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A Greenpeace activist stands on top of the roof of a Gazprom gas station near the city of Blagoevgrad, Bulgaria.
A Greenpeace activist stands on top of the roof of a Gazprom gas station near the city of Blagoevgrad, Bulgaria.
(STOYAN NENOV/REUTERS)

Under siege, Gazprom’s pricing power begins to crumble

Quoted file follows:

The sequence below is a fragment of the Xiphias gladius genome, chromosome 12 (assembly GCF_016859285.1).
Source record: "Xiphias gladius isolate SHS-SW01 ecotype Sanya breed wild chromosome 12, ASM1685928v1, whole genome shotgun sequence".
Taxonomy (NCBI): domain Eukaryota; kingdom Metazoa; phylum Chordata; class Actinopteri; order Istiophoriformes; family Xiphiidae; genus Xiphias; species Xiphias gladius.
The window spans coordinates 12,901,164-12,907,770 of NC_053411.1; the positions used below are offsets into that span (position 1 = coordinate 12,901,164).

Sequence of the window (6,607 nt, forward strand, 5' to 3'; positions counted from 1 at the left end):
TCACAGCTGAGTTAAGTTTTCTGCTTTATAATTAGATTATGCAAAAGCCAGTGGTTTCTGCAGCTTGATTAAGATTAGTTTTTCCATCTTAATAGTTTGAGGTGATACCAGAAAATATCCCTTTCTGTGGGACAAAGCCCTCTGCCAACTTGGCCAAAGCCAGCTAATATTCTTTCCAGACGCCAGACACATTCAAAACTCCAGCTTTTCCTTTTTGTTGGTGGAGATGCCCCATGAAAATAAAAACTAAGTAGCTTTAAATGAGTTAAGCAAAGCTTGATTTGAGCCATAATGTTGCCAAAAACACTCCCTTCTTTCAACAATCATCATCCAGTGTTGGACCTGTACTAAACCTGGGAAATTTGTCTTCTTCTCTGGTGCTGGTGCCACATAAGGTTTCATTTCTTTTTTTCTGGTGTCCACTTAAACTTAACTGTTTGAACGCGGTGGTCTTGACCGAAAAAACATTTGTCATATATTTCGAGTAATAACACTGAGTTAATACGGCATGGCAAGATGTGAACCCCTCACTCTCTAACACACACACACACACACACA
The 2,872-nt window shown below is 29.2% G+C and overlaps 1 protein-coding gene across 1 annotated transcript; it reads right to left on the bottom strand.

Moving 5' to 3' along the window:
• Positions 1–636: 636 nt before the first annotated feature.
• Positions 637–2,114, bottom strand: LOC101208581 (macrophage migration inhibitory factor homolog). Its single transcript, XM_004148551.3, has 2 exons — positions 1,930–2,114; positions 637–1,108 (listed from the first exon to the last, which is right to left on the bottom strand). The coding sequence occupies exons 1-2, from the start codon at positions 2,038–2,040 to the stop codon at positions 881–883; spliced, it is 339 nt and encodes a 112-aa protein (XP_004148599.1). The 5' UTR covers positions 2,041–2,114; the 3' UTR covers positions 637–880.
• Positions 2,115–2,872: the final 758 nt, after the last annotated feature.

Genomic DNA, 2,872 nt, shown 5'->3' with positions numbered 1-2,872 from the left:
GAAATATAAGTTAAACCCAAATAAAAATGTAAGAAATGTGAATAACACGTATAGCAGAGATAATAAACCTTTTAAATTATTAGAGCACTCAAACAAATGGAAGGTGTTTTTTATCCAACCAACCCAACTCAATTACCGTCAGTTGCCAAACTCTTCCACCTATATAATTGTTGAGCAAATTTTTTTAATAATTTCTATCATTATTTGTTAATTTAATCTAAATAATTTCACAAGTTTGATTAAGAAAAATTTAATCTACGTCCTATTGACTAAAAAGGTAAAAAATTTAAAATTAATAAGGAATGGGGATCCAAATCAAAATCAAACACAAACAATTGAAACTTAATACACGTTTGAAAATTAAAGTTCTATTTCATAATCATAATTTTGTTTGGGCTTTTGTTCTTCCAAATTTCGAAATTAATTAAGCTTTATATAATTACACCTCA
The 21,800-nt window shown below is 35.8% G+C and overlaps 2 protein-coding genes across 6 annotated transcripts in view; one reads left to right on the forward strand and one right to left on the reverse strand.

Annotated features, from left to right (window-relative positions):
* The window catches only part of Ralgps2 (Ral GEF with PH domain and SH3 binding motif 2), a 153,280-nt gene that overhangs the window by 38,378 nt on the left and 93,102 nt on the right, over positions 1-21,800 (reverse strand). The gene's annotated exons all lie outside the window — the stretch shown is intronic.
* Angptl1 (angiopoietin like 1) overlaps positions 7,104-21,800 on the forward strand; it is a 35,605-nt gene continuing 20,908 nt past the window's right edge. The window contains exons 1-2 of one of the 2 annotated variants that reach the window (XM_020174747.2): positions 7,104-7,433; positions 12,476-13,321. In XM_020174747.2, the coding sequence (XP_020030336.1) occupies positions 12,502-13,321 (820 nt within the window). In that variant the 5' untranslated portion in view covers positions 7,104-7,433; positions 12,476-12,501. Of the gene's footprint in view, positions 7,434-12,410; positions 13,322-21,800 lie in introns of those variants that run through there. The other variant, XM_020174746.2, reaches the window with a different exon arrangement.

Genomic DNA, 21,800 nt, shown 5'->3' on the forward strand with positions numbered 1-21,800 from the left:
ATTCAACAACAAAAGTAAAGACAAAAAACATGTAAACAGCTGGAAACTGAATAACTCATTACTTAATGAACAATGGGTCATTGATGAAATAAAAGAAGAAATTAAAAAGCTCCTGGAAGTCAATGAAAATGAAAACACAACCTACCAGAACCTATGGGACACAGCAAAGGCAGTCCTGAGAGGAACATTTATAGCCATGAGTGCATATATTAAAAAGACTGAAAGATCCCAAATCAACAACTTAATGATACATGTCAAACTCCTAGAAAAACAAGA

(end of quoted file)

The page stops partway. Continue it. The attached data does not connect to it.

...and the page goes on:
You could almost feel sorry for Gazprom, except that you probably should not. Europe’s competition commissioner, Joaquin Almunia, signalled this week that his officials were working on a “statement of objections,” the first bureaucratic step in prosecuting Gazprom for anti-competitive behaviour. The commission reckons it has evidence that the Russian gas utility has abused its dominant position in the former Soviet satellite states of central and eastern Europe. In the worst case, Gazprom could be fined 10 per cent of its turnover, some €11-billion ($15.4-billion), based on last year’s revenues.